Friday 25 May 2018

30 experts to share CSR success at summit

Dubai, May 9, 2013

More than 30 international and regional corporate social responsibility experts will share their latest developments, challenges, and success stories at the upcoming 10th CSR Summit, set to take place at the Address Hotel, Dubai Marina.

Ashraf Hamouda, head of partnerships and business development at the United Nations World Food Programme (WFP) stressed the importance of partnerships to an organisation’s CSR initiatives, highlighting its recent regional collaborations as examples of best practice.

He said that partnerships bring greater value and visibility to a company’s social responsibility cause, emphasising that they are not a philanthropic model, but a business model.  

“Partnerships with aid organisations offer corporations both credibility and a sense of belonging to communities where they are involved,” said Hamouda, a speaker at the summit, set to take place from May 20 to 23.

“Being the world’s largest humanitarian agency, we believe that hunger is the world’s greatest solvable problem, and only through creating meaningful partnerships can this be possible.”

“For example, our partnership with PepsiCo supports our school meals programme in Egypt, while our campaign with Harley Davidson for the past two years in 15 Middle Eastern countries helped reach 50,000 beneficiaries. We’ve even had Skydive Dubai donate 80 dives through Groupon to support our operations in Yemen.”

Through partnerships with private and government entities, WFP collects between $3.5 to 4 billion annually. In times of emergencies, $0.50 is enough to feed a person for a day, Hamouda said.

“With 25 cents per day, we can provide a meal to a child as part of our school feeding programmes, which benefit more than 22 million kids every year in more than 40 countries.”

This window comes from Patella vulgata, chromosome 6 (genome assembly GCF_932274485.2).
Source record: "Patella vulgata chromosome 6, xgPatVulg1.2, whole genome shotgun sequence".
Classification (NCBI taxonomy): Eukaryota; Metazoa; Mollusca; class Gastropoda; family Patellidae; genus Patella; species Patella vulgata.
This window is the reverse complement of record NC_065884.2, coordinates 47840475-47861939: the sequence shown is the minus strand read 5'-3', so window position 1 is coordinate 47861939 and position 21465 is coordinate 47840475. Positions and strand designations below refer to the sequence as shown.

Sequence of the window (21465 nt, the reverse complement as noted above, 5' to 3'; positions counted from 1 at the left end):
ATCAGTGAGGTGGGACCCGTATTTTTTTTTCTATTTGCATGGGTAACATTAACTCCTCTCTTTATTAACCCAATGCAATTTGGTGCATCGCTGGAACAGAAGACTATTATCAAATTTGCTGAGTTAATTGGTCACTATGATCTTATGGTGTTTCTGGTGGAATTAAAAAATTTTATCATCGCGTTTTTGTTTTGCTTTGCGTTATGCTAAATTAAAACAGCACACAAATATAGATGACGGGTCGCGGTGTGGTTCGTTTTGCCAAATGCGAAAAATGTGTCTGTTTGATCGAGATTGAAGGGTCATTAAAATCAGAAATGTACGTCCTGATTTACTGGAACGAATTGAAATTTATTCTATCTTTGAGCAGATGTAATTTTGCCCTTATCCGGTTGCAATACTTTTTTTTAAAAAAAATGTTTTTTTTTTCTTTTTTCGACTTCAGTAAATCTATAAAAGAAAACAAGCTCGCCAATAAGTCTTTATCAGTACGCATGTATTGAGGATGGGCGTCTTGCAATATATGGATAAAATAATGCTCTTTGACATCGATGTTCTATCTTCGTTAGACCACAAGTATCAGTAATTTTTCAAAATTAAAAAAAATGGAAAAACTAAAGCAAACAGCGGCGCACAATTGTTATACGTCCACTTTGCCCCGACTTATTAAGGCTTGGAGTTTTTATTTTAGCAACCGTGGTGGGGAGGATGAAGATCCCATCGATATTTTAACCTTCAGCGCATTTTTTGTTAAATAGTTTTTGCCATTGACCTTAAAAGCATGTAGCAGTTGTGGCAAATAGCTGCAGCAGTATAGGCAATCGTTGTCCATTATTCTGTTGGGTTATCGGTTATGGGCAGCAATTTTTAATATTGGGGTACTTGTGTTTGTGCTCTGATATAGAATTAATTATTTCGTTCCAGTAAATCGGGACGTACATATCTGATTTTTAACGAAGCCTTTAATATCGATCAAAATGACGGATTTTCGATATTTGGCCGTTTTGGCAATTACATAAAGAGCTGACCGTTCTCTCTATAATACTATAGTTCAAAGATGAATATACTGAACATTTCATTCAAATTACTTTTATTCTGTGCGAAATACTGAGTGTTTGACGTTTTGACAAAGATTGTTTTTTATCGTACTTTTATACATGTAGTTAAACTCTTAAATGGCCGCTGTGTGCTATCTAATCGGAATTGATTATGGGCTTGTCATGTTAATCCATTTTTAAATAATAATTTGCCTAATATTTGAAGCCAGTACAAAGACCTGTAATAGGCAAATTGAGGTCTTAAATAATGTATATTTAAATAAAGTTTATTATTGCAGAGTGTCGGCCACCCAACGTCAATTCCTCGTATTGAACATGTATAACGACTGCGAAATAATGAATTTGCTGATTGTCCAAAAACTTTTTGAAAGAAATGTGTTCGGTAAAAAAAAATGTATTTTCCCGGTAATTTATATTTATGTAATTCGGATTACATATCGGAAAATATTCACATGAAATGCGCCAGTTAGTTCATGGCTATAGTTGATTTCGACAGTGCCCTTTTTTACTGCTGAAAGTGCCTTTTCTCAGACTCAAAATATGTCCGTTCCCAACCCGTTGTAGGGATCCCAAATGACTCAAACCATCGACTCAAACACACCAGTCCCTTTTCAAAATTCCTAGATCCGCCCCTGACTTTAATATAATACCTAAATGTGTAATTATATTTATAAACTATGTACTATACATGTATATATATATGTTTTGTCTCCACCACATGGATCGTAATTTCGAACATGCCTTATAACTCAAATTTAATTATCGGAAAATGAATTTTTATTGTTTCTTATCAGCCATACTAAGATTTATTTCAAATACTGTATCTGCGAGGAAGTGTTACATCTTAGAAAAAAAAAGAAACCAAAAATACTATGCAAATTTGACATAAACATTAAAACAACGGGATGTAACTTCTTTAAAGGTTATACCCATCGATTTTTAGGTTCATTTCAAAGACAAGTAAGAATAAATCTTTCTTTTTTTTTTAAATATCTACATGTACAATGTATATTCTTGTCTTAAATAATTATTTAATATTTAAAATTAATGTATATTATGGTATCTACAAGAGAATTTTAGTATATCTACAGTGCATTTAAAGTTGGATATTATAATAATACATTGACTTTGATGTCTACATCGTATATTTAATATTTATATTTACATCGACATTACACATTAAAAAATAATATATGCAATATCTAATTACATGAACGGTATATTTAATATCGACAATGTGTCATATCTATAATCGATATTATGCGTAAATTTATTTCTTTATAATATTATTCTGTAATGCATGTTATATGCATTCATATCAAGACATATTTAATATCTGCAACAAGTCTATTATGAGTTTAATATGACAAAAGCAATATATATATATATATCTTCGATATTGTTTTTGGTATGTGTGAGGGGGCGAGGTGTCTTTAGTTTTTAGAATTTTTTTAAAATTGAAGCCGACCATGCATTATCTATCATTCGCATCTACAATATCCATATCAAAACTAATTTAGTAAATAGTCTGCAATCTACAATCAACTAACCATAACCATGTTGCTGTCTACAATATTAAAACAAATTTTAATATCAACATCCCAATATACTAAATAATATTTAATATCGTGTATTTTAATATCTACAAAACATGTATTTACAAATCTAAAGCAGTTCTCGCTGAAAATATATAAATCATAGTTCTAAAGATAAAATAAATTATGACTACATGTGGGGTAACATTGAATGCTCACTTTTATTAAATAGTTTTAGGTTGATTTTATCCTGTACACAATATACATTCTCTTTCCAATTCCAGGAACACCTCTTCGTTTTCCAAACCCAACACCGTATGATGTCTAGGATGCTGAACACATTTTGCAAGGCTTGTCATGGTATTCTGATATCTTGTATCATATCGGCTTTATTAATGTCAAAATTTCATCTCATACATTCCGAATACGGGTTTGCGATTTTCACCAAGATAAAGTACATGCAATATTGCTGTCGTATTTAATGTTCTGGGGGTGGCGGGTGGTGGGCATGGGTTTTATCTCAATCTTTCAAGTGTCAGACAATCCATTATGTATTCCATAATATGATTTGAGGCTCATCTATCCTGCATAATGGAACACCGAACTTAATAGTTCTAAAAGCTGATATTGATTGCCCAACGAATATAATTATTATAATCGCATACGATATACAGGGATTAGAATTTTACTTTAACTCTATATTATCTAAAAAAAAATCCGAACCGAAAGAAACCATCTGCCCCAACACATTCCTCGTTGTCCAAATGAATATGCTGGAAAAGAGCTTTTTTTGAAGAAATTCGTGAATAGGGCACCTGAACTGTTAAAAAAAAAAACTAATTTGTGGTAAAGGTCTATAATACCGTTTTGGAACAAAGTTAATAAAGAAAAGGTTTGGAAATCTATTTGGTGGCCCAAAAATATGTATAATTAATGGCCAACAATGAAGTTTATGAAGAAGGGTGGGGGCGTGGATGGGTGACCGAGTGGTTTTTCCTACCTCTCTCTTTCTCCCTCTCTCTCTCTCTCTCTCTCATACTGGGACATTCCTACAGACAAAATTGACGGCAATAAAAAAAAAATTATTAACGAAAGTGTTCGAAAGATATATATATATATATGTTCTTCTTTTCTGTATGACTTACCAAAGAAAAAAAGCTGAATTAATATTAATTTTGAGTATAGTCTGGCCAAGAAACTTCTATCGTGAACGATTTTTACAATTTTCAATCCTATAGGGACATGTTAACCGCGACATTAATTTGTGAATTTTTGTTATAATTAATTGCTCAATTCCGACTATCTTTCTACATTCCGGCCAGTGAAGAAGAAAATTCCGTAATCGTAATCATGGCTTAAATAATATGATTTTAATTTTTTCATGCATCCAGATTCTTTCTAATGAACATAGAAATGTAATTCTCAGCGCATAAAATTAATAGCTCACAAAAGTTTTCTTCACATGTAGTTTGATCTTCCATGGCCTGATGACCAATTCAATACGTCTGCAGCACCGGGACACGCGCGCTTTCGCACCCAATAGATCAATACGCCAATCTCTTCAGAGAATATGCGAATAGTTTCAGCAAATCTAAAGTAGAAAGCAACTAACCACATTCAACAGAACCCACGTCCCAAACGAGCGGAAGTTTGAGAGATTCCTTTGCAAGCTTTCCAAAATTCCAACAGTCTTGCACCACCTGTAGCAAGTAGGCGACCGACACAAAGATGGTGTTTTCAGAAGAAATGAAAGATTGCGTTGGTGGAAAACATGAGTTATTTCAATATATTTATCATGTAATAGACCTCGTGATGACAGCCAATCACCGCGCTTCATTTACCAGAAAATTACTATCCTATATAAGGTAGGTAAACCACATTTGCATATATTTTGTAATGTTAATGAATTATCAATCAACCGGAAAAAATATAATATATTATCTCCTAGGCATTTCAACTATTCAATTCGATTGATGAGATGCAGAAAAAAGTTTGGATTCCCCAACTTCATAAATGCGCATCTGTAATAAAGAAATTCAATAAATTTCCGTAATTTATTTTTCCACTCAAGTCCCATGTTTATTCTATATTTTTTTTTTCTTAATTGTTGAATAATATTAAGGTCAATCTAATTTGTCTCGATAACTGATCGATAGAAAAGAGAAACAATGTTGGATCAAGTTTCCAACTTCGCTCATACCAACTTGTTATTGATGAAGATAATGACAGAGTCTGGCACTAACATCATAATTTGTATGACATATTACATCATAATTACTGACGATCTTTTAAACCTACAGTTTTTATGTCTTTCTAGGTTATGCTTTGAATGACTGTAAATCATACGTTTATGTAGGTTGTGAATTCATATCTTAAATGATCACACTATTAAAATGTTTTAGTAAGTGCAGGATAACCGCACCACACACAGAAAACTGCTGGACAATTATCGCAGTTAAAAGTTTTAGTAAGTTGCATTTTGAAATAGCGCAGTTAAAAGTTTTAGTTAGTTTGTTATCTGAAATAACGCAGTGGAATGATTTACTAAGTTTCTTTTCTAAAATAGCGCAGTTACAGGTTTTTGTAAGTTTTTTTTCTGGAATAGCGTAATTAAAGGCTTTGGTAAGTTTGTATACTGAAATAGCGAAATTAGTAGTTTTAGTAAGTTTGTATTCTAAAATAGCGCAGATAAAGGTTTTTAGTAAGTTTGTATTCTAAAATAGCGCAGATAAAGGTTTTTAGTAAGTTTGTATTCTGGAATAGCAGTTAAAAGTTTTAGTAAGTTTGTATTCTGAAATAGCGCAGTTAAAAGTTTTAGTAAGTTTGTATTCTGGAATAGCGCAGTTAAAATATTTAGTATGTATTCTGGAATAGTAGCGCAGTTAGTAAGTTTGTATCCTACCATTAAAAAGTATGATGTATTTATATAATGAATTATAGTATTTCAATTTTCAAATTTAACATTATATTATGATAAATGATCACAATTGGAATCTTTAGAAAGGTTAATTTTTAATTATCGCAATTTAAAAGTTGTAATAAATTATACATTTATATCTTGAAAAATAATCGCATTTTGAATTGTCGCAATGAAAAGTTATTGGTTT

“Our school meals programme is a great success story. In countries where it is implemented, school enrolment rates have increased by 25 per cent on average, while contributing to freeing girls from household commitments and discouraging early marriage.

“WFP’s daily school meals combined with take-home family rations provide families with the means to send their sons and daughters to school and allow kids to focus in class. Even ex-child soldiers in some countries are benefiting from our programmes to re-enter society.”

First established in 1961, WFP delivers food globally to where it is needed most, saving the lives of victims of war and natural disasters. Dubai is home to the world’s main emergency response hub, which is managed by WFP.

The CSR Summit celebrates ten years of promoting development and innovation in the Middle East.

Eman Al Madani, corporate social responsibility executive, Dubai Chamber of Commerce and Industry, and a panelist at one of the sessions at the four-day summit, said: “Dubai Chamber has been actively participating in the CSR Summit in the past years as it provides us an important platform to share our experiences of applying responsible business practices in our organisation with Dubai’s business community.”

“The meeting also allows us to communicate our CSR strategy with businesses and to encourage them to act in a responsible and sustainable manner by balancing their economic, ecological and social goals.”

Among the many highlights of the summit in its 10th anniversary include the results of a Middle East CSR and Sustainability survey, presented exclusively by consultancy firm Mercer; and an exclusive case study on CSR in Sport from the Asian Football Confederation.

Ten university students from across the UAE will also present the results of five special group projects as part of the CSR in Action campaign, an initiative led by 10th CSR Summit and Al Ahli Holdings.

Other organisations with a big involvement in the summit this year include strategic partner, Etisalat; platinum sponsor, Henkel; and silver sponsor, PepsiCo.

Saad Abdul Latif, CEO of Pepsico Asia Middle East and Africa, said: “At PepsiCo we leverage diversity & inclusion (D&I) as a competitive business advantage. It fuels innovation, strengthens our reputation and fosters engagement within internal and external communities worldwide.”

“Just take a look at some of our 2012 achievements - we improved our executive female representation to more than 27 per cent; we broadened our ‘diversity’ focus to include local representation targets in Saudi, UAE and China; we created inclusive possibilities for the hearing impaired in Saudi and Egypt; we strengthened the fortitude of our female associates in India through customized D&I workshops; and in the UAE we are partnering with local universities to provide work placement programmes for citizens.” – TradeArabia News Service

Tags: UAE | Dubai | World Food Programme |

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